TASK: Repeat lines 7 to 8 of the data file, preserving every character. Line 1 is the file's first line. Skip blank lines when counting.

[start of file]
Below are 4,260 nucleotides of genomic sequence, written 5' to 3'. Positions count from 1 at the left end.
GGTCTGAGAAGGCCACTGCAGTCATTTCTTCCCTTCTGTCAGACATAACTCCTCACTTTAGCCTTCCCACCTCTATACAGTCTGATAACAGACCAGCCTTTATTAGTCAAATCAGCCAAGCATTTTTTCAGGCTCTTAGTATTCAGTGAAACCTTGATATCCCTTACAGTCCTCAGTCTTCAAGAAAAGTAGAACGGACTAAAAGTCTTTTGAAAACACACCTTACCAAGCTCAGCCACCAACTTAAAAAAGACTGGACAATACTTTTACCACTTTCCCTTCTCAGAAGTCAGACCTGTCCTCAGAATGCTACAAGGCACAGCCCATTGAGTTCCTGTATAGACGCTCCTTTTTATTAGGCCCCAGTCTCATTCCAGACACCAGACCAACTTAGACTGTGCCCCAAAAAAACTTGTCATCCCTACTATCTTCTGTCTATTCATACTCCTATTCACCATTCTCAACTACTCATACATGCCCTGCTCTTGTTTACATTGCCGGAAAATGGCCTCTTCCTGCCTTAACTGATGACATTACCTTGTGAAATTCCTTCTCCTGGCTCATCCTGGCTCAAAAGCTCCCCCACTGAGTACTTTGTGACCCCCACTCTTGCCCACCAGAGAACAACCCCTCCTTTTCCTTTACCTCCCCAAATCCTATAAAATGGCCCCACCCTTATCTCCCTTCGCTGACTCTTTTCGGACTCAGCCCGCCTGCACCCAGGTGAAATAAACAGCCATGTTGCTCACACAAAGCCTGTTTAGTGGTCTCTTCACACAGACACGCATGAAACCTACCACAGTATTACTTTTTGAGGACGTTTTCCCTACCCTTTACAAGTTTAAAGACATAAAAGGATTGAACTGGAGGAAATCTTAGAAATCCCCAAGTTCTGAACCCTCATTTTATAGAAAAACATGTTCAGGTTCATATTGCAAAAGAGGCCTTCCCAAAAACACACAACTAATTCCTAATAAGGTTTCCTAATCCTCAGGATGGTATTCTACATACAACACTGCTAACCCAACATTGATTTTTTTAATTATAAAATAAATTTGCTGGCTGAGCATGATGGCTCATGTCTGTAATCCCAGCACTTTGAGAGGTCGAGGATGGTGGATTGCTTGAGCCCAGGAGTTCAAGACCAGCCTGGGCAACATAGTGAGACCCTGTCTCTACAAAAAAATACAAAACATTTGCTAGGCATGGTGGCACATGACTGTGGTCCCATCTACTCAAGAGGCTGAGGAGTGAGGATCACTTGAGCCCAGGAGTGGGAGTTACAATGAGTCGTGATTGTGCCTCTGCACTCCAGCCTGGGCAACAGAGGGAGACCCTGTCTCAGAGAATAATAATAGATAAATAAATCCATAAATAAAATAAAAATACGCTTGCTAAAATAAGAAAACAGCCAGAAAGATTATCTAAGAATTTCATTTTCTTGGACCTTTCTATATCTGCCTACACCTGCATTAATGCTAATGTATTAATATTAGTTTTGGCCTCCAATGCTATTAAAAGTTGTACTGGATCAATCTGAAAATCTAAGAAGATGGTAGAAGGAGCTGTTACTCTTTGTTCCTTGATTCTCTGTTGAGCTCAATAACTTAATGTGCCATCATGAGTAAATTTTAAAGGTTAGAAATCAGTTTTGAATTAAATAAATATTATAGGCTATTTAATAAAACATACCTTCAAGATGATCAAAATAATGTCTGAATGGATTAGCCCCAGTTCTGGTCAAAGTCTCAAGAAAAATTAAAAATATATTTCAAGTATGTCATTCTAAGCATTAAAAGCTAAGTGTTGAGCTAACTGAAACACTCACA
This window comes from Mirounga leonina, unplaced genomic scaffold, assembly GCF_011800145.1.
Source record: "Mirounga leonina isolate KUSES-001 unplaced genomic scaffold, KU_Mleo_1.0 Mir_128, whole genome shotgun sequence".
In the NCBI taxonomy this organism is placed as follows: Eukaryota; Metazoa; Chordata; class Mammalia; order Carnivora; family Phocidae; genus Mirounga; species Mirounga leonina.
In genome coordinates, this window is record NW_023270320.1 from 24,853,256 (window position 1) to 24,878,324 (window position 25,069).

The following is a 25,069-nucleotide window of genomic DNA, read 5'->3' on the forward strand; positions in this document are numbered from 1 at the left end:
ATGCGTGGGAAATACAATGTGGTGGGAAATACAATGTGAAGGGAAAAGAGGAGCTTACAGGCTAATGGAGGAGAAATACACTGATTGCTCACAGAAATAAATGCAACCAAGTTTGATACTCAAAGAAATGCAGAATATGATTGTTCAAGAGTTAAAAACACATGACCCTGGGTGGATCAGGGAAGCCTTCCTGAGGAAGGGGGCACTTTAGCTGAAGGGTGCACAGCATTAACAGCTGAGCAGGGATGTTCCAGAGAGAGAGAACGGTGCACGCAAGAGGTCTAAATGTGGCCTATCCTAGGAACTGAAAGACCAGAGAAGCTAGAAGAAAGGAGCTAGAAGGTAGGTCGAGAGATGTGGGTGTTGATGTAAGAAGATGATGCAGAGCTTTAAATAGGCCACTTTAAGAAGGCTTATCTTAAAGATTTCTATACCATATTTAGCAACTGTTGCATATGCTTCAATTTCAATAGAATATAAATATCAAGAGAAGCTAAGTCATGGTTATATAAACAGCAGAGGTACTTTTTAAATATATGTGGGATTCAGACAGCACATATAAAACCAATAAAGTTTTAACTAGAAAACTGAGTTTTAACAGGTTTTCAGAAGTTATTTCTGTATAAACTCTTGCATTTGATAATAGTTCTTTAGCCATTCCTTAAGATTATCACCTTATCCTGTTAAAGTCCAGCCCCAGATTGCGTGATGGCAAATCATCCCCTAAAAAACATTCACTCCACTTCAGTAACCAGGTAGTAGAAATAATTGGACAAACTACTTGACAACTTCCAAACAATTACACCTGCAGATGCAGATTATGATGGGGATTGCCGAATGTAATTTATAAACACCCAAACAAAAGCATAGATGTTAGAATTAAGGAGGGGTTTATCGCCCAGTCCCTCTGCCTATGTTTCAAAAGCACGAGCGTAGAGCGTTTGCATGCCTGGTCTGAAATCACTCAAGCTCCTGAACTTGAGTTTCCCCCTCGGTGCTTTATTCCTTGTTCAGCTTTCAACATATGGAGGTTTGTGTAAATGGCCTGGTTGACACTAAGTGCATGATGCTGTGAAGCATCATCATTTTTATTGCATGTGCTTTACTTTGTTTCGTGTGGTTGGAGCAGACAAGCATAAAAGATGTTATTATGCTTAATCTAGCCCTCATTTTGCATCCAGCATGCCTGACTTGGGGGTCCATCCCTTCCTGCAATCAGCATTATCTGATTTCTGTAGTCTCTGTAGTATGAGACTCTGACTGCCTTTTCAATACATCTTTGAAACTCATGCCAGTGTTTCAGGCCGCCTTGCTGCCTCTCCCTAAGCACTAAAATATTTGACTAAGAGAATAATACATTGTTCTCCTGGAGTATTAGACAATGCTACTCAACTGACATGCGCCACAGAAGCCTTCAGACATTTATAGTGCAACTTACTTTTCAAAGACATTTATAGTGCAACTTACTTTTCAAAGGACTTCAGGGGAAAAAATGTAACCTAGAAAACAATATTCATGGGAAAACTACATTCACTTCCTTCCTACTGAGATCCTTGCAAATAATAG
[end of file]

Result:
The following is a 25,069-nucleotide window of genomic DNA, read 5'->3' on the forward strand; positions in this document are numbered from 1 at the left end:
ATGCGTGGGAAATACAATGTGGTGGGAAATACAATGTGAAGGGAAAAGAGGAGCTTACAGGCTAATGGAGGAGAAATACACTGATTGCTCACAGAAATAAATGCAACCAAGTTTGATACTCAAAGAAATGCAGAATATGATTGTTCAAGAGTTAAAAACACATGACCCTGGGTGGATCAGGGAAGCCTTCCTGAGGAAGGGGGCACTTTAGCTGAAGGGTGCACAGCATTAACAGCTGAGCAGGGATGTTCCAGAGAGAGAGAACGGTGCACGCAAGAGGTCTAAATGTGGCCTATCCTAGGAACTGAAAGACCAGAGAAGCTAGAAGAAAGGAGCTAGAAGGTAGGTCGAGAGATGTGGGTGTTGATGTAAGAAGATGATGCAGAGCTTTAAATAGGCCACTTTAAGAAGGCTTATCTTAAAGATTTCTATACCATATTTAGCAACTGTTGCATATGCTTCAATTTCAATAGAATATAAATATCAAGAGAAGCTAAGTCATGGTTATATAAACAGCAGAGGTACTTTTTAAATATATGTGGGATTCAGACAGCACATATAAAACCAATAAAGTTTTAACTAGAAAACTGAGTTTTAACAGGTTTTCAGAAGTTATTTCTGTATAAACTCTTGCATTTGATAATAGTTCTTTAGCCATTCCTTAAGATTATCACCTTATCCTGTTAAAGTCCAGCCCCAGATTGCGTGATGGCAAATCATCCCCTAAAAAACATTCACTCCACTTCAGTAACCAGGTAGTAGAAATAATTGGACAAACTACTTGACAACTTCCAAACAATTACACCTGCAGATGCAGATTATGATGGGGATTGCCGAATGTAATTTATAAACACCCAAACAAAAGCATAGATGTTAGAATTAAGGAGGGGTTTATCGCCCAGTCCCTCTGCCTATGTTTCAAAAGCACGAGCGTAGAGCGTTTGCATGCCTGGTCTGAAATCACTCAAGCTCCTGAACTTGAGTTTCCCCCTCGGTGCTTTATTCCTTGTTCAGCTTTCAACATATGGAGGTTTGTGTAAATGGCCTGGTTGACACTAAGTGCATGATGCTGTGAAGCATCATCATTTTTATTGCATGTGCTTTACTTTGTTTCGTGTGGTTGGAGCAGACAAGCATAAAAGATGTTATTATGCTTAATCTAGCCCTCATTTTGCATCCAGCATGCCTGACTTGGGGGTCCATCCCTTCCTGCAATCAGCATTATCTGATTTCTGTAGTCTCTGTAGTATGAGACTCTGACTGCCTTTTCAATACATCTTTGAAACTCATGCCAGTGTTTCAGGCCGCCTTGCTGCCTCTCCCTAAGCACTAAAATATTTGACTAAGAGAATAATACATTGTTCTCCTGGAGTATTAGACAATGCTACTCAACTGACATGCGCCACAGAAGCCTTCAGACATTTATAGTGCAACTTACTTTTCAAAGACATTTATAGTGCAACTTACTTTTCAAAGGACTTCAGGGGAAAAAATGTAACCTAGAAAACAATATTCATGGGAAAACTACATTCACTTCCTTCCTACTGAGATCCTTGCAAATAATAG